Oatmeal itself does not contain gluten, since it is not a wheat product, and an increasing number of experts are pronouncing it safe to eat for people trying to avoid gluten in their diets. However, not all oatmeal is gluten-free. It can be contaminated during processing, particularly in facilities that also process wheat, rye, and other gluten-containing grains. In fact, according to a study in the New England Journal of Medicine, some of the major oat brands contain high levels of gluten.
Oatmeal and Gluten
People with celiac disease or gluten sensitivity, or those who are just trying to minimize gluten in their diets, are often confused about whether they can eat oats. The information available has been conflicting, but recently, more research has come out that confirms that oats are indeed safe for those avoiding gluten, with a few qualifiers.
Oats Do Not Cause Elevated Gluten Antibodies
A study that appeared in the Scandinavian Journal of Gastrointerology showed that subjects that ate oats as part of a gluten-free diet showed no elevated levels of Immunoglobulin A (an antibody that is elevated when gluten intolerants eat wheat) compared to a test group that did not eat oats in their gluten-free diet. The researchers concluded that adults with celiac disease can tolerate oats. However,
, which examined 9 different oat varieties, concluded that certain varieties of oats are indeed more toxic to celiacs than others, regardless of whether the oat has been processed in a pure facility.
Oats Are Okay in Limited Quantities
In 2003, the Academy of Nutrition and Dietetics (formerly the American Dietetic Association) gave celiacs the green light to eat oats. However, the organization recommended that celiacs limit their daily consumption to half a cup dry oats that are pure and uncontaminated.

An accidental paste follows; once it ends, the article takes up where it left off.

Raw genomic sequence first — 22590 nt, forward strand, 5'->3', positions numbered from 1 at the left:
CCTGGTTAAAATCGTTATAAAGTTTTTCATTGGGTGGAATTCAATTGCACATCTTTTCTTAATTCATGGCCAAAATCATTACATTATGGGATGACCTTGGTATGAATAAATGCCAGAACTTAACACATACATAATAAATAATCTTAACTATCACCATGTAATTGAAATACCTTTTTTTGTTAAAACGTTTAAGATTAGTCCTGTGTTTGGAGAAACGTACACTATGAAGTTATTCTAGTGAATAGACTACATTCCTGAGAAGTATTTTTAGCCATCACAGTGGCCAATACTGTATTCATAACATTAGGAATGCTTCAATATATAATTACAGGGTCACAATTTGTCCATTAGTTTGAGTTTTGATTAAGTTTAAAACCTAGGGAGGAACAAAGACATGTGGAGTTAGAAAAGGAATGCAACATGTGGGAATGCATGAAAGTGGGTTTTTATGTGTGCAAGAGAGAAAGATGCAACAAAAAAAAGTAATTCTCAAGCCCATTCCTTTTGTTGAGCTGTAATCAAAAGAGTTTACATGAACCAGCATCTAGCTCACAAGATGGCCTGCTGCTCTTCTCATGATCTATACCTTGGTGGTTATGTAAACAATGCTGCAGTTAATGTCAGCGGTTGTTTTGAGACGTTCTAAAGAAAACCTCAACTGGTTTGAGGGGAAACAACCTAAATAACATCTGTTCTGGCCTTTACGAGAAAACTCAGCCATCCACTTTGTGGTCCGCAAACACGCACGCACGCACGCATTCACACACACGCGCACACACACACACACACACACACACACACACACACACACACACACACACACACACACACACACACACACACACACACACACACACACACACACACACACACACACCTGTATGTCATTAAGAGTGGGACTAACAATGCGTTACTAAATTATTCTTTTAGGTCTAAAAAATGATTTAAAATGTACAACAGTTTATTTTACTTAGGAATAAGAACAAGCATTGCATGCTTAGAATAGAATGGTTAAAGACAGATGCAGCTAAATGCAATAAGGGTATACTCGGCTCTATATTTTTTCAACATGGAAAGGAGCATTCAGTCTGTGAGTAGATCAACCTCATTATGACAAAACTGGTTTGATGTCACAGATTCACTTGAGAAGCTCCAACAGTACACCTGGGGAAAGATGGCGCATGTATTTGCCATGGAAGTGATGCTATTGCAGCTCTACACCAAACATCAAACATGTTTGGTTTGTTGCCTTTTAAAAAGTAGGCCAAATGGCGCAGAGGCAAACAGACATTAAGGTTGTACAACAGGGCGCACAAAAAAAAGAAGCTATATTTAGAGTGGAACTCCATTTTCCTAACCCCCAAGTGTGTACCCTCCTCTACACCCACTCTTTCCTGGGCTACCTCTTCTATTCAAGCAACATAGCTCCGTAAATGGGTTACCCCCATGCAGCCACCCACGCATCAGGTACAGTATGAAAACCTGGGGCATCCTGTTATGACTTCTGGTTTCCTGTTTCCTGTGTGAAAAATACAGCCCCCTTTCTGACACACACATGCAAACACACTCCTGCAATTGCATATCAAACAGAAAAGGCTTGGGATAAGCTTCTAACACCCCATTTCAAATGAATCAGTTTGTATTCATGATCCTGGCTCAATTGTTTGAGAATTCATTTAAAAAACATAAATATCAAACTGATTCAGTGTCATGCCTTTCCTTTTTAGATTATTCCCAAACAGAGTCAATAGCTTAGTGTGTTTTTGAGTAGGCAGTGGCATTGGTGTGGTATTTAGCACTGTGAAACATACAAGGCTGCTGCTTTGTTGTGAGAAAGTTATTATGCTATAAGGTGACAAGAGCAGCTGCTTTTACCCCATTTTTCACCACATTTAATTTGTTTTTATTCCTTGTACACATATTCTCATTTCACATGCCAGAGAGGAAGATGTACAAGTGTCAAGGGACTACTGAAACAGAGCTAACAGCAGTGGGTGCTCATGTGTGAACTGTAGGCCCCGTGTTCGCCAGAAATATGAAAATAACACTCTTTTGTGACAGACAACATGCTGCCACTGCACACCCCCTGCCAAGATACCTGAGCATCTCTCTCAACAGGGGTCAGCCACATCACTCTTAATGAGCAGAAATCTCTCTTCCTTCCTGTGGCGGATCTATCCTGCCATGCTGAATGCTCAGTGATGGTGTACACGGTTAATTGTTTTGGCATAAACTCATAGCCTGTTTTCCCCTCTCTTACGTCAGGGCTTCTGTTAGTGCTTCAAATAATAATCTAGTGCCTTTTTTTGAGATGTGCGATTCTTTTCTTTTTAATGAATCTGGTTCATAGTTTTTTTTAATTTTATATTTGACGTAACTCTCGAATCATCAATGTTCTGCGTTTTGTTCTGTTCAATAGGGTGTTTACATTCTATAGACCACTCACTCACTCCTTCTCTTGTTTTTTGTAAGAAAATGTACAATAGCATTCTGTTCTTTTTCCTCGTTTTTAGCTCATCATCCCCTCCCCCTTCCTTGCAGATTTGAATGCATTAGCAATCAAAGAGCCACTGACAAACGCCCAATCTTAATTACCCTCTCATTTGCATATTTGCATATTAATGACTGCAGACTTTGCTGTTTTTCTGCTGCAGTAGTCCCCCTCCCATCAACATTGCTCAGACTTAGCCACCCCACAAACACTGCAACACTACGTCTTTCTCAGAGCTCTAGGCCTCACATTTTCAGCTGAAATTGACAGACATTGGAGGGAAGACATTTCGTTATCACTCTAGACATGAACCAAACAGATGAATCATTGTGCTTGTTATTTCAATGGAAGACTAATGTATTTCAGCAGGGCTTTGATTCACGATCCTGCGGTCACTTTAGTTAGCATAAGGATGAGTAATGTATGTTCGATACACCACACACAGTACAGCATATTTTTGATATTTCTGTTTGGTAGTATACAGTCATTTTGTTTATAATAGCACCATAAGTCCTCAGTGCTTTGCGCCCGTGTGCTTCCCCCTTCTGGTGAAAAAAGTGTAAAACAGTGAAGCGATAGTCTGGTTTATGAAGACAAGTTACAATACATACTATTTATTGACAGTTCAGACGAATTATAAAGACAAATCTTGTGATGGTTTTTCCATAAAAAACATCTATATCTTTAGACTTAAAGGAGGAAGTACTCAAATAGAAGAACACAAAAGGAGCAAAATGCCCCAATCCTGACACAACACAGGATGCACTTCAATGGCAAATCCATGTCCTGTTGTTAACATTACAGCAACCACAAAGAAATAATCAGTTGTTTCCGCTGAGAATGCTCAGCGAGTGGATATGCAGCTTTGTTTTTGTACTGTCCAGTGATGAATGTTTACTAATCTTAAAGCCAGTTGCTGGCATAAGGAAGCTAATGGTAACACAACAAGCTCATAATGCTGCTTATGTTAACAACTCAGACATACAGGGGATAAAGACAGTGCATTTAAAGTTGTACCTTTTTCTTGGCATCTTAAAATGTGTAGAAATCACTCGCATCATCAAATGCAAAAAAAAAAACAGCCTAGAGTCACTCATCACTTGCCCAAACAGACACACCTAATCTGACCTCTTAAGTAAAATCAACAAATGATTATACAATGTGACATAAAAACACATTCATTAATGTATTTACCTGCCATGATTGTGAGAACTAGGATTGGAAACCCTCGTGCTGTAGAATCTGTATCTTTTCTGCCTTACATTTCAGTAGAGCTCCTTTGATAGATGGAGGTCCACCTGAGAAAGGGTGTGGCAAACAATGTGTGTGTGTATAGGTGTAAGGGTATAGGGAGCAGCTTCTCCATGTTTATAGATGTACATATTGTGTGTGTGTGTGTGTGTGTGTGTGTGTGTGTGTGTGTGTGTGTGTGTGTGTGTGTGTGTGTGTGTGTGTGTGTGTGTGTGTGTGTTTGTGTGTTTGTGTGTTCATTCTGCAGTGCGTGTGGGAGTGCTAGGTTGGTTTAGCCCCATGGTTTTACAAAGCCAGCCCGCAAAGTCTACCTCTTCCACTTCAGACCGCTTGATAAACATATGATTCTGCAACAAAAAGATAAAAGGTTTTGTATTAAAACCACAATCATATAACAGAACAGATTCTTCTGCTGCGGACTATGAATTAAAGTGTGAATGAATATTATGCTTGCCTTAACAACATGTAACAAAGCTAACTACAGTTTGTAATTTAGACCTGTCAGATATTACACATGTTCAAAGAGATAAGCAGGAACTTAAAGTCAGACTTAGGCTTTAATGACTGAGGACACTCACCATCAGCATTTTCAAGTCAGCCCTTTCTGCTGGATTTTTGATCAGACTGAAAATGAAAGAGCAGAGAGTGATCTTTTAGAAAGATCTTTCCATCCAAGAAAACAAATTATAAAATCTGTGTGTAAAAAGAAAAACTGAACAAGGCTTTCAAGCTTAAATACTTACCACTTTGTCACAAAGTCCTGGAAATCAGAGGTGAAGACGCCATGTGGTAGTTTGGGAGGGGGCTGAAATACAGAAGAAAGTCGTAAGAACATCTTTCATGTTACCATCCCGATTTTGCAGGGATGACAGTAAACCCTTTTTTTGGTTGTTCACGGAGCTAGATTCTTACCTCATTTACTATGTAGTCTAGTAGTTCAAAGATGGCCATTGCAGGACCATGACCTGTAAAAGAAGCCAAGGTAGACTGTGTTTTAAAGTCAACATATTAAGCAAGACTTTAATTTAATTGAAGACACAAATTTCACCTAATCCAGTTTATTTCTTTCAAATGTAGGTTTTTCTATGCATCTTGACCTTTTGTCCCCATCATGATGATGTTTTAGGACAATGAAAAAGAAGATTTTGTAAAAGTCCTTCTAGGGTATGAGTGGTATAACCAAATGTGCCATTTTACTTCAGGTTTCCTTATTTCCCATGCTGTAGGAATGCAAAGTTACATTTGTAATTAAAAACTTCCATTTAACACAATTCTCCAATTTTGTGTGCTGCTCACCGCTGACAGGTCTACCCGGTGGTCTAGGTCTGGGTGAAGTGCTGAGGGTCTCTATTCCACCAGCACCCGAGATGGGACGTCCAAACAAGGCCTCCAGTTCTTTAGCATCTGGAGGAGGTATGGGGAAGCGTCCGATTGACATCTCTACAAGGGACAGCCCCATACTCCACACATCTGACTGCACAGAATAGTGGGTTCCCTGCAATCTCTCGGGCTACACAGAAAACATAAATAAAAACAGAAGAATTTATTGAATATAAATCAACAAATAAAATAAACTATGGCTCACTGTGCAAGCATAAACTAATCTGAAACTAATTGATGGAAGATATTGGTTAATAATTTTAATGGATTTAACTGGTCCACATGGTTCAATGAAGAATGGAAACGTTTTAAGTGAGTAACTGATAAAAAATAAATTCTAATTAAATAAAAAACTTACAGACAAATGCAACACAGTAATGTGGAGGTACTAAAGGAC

Finding Gluten-Free Oatmeal
If you have a gluten intolerance or sensitivity, it is important to seek out oats, oat flour, and oatmeal that is pure and guaranteed to be free of any traces of gluten contamination. Oats can be contaminated during harvesting, storing, processing, or transportation. They can even be contaminated in the fields if the oats are grown next to a field of wheat. Fortunately, there are a number of manufacturers of pure, uncontaminated oats that offer products safe for people avoiding gluten. Here are some tips on seeking out gluten-free oats:
Gluten-Free Oat Brands
While many big brands of oatmeal are likely processed on the same equipment as wheat and other gluten-containing grains, there are some growers and manufacturers that offer gluten-free options. Here are a few choices.
- GF Harvest offers a number of gluten-free oat products, including whole-grain oat flour, oat groats (whole-kernel oats), granola, and rolled oats. Some products are available in organic versions.
- Bob's Red Mill offers more than 50 gluten-free products, including oat bran, thick rolled oats, rolled oats, steel-cut oats, and quick-cook oats.
- Quaker Oatmeal offers gluten-free quick oats and instant oatmeal.
When you're shopping for gluten-free oats, keep these tips in mind:
- Avoid bulk bins. There is no way for a retailer to completely eliminate cross-contamination of bulk foods, whether it's someone using the same scoop to scoop out wheat flour and oatmeal or a worker not changing gloves while restocking the bins.
- Look for the "Gluten Free" label.
- Don't order oats or oatmeal in a restaurant, as you cannot be certain that they are pure or that they weren't contaminated during cooking.
Eat Oats Thoughtfully
If you have celiac disease or a gluten sensitivity, oats are a nutritious and versatile ingredient to use for breakfast and baking or in place of breadcrumbs in recipes like meatloaf. But it's wise to check with your doctor before incorporating oats into your diet, limit your consumption, and monitor your body carefully for any changes in your health.